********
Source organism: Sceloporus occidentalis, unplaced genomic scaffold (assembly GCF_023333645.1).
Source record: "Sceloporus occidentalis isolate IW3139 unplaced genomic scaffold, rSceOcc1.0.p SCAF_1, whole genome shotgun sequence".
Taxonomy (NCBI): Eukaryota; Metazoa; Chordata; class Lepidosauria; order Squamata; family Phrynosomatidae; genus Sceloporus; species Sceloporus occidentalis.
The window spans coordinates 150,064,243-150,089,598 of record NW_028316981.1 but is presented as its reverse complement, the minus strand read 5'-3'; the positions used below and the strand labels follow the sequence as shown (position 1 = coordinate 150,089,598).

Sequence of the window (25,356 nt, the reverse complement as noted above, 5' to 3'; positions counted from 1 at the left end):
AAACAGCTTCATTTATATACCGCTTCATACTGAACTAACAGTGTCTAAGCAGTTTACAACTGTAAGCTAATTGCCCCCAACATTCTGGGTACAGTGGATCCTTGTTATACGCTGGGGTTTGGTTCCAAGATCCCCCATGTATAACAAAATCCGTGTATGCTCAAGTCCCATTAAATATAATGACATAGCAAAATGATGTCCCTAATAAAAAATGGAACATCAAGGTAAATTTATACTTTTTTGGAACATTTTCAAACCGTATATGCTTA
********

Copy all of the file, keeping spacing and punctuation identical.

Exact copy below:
Source organism: Sceloporus occidentalis, unplaced genomic scaffold (assembly GCF_023333645.1).
Source record: "Sceloporus occidentalis isolate IW3139 unplaced genomic scaffold, rSceOcc1.0.p SCAF_1, whole genome shotgun sequence".
Taxonomy (NCBI): Eukaryota; Metazoa; Chordata; class Lepidosauria; order Squamata; family Phrynosomatidae; genus Sceloporus; species Sceloporus occidentalis.
The window spans coordinates 150,064,243-150,089,598 of record NW_028316981.1 but is presented as its reverse complement, the minus strand read 5'-3'; the positions used below and the strand labels follow the sequence as shown (position 1 = coordinate 150,089,598).

Sequence of the window (25,356 nt, the reverse complement as noted above, 5' to 3'; positions counted from 1 at the left end):
AAACAGCTTCATTTATATACCGCTTCATACTGAACTAACAGTGTCTAAGCAGTTTACAACTGTAAGCTAATTGCCCCCAACATTCTGGGTACAGTGGATCCTTGTTATACGCTGGGGTTTGGTTCCAAGATCCCCCATGTATAACAAAATCCGTGTATGCTCAAGTCCCATTAAATATAATGACATAGCAAAATGATGTCCCTAATAAAAAATGGAACATCAAGGTAAATTTATACTTTTTTGGAACATTTTCAAACCGTATATGCTTA